A few weeks ago, just before getting my Thanksgiving feast on, one of the local racing companies sent me an email about their upcoming races, and included the following invitation:
Since I was intrigued by FlyWheel already–I’d heard about it, but never tried it–and the price was right, I decided to RSVP. Now I’m not a cyclist of any kind (unless toodling around Alameda on my no-speed red cruiser bike with the built-in baskets counts), despite being a proudly certified Real Ryder instructor. Cycling is way the heck out of my wheelhouse (har har har). But I keep going back, in equal parts because (1) I know some day I’m going to get talked into a triathlon, (2) everyone keeps telling me that cross-training in another discipline is a good idea, and (3) as a teacher I recognize the importance of doing things I suck at so that I can empathize with my students. Still, I don’t like it. I don’t even Facebook-like it.
From the minute I walked in, I knew that I was in for a completely different fitness experience. First, it took exactly zero minutes for one of the Flywheel staff to welcome me and get me started with the check-in process. Assuming you made a reservation before class–a good idea, because there are a finite number of bikes–you check in on a tablet. (See the schedule up there? You can make another reservation too!) It tells you your bike number (yup, assigned seats!) and you collect your cycle shoes from the appropriately numbered slot below. While you can bring your own, every Flywheel class comes with free use of the shoes and towel service, plus all the filtered water you can guzzle. During check-in you can also confirm whether you want to be on the “Torq Board,” an electronic display system that lets you compete against other riders (if you want). The front desk has hair elastics too, in case you forgot to bind up your locks. After a quick studio tour, I went to the locker area to store my stuff. Flywheel has those modern electronic lockers, the kind where you choose your own PIN to lock and unlock it each time.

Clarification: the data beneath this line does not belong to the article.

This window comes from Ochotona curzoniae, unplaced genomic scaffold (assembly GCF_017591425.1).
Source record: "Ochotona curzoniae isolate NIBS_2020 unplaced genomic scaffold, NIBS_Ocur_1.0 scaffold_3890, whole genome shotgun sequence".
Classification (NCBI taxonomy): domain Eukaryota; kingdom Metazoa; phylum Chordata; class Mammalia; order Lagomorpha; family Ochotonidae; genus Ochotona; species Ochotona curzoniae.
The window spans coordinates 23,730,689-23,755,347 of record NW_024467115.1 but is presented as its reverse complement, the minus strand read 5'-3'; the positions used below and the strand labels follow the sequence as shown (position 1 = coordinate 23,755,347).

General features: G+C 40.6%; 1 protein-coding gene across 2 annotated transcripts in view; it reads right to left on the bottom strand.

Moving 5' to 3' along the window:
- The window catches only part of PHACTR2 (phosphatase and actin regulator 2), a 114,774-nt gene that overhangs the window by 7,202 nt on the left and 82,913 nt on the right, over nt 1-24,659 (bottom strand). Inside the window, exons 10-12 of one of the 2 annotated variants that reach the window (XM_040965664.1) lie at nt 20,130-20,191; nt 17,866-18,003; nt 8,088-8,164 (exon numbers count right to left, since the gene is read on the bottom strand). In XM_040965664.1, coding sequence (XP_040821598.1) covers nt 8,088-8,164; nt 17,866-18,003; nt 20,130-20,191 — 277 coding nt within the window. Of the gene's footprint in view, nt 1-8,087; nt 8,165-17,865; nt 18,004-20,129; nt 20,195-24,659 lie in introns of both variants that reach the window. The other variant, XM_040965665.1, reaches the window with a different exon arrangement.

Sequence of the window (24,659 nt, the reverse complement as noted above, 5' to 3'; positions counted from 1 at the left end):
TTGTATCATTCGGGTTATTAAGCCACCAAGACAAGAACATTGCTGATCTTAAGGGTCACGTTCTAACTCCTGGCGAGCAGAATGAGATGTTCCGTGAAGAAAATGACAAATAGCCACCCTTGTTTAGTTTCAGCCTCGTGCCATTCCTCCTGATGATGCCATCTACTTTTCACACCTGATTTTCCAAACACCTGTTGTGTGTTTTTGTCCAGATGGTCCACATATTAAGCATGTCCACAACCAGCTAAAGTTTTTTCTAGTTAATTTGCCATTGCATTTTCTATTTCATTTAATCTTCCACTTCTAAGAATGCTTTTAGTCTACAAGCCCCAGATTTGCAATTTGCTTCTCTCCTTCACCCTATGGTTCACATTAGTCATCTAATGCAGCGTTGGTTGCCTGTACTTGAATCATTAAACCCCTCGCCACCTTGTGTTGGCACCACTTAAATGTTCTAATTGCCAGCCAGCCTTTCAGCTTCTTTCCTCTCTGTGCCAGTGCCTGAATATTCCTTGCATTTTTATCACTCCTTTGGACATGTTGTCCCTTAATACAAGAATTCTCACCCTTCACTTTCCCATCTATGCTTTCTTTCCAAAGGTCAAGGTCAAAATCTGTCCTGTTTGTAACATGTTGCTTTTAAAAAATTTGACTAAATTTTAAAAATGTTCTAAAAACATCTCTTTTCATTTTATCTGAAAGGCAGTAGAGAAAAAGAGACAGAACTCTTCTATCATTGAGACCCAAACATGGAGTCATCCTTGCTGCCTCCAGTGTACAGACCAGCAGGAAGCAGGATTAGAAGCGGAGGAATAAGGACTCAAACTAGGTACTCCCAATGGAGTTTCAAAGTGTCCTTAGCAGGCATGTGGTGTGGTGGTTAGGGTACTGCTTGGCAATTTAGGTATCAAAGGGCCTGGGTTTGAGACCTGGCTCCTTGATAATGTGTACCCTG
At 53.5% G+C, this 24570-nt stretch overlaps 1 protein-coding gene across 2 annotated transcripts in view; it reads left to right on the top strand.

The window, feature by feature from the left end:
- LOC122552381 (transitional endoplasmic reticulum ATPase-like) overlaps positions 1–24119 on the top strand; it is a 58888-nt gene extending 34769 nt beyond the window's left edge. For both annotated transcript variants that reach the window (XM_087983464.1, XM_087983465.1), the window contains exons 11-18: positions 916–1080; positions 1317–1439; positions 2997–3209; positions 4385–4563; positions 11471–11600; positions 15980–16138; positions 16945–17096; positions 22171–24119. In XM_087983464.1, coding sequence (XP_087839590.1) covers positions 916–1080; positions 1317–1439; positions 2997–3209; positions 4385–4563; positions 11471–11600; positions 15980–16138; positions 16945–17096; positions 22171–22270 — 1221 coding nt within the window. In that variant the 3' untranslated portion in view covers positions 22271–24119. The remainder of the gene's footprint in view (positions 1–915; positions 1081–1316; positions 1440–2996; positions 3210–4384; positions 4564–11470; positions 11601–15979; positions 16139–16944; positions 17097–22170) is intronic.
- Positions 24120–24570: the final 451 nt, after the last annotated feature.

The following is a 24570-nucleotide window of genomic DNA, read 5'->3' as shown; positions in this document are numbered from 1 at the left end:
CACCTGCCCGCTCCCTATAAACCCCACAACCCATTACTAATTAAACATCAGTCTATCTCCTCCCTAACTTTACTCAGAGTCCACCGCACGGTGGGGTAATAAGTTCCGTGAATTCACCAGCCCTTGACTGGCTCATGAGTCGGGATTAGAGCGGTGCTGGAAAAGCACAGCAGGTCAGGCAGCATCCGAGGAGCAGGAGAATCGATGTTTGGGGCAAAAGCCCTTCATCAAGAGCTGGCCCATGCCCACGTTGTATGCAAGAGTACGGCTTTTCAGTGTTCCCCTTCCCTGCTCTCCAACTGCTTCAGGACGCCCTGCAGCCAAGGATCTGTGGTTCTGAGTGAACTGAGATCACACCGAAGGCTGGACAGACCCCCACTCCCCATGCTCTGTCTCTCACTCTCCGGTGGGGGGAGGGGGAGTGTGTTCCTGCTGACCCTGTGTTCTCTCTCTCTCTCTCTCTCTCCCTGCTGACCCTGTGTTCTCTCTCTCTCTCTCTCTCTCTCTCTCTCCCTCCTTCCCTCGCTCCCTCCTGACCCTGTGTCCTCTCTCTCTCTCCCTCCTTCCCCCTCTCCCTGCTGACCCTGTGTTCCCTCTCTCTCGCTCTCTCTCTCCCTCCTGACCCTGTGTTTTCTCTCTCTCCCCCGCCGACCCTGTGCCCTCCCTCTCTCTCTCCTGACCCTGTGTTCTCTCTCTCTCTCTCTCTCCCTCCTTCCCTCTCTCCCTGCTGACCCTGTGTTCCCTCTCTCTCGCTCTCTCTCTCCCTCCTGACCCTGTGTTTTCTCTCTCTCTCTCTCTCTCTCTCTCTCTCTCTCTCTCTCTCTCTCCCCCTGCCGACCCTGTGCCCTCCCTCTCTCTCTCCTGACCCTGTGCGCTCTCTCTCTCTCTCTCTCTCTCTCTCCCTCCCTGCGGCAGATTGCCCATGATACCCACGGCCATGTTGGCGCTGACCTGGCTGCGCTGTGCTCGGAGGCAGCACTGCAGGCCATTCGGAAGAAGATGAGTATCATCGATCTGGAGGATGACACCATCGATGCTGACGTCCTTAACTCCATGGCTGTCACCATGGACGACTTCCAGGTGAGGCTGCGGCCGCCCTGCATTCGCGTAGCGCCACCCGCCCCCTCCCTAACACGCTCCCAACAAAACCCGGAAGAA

To the right of the lockers there is a white board where you can jot down which locker you chose, since it is likely to vary each time. I tell you, they did NOT miss a beat!
While waiting for class to start, I checked out the retail area, populated with cute Fly-gear. Or is that fly Fly-gear? Dunno, I’m not cool enough to wear most of it yet. Anyway, there is also a map outside the studio door so you can figure out where your bike is. The bikes do have little sticker numbers on the front stem–which I understand the cool kids refer to as a “head badge”–but it is nice to know where you are going before you get there. I also talked with some of the other newbies (that was all of us except for one or two people who I think were Stanford students from back East) and we were all nervous. “Just don’t point and laugh when I fall off the bike, okay?” I asked them. The doors opened, students left, the doors shut. We waited some more. The doors opened and a crew with wet mops and cleaning supplies emerged. I thought, Holy crap, what I have I voluntarily agreed to do? How carefully did I read that waiver?? But it was too late to turn back, and in we went.
Once inside, I took a quick look around. The room was set up like a tiny auditorium, with a little elevated stage in the middle with the instructor and the sound system. There was a center aisle leading to the exit. On either side the room had three rows of bikes. The room was mostly black, with a huge flat-panel TV/screen hanging from the ceiling on either side (the “Torq board”). I’m one of those people who will always choose the aisle seat/spot in class, but I didn’t mind being in the middle at Flywheel. It was plenty spacious.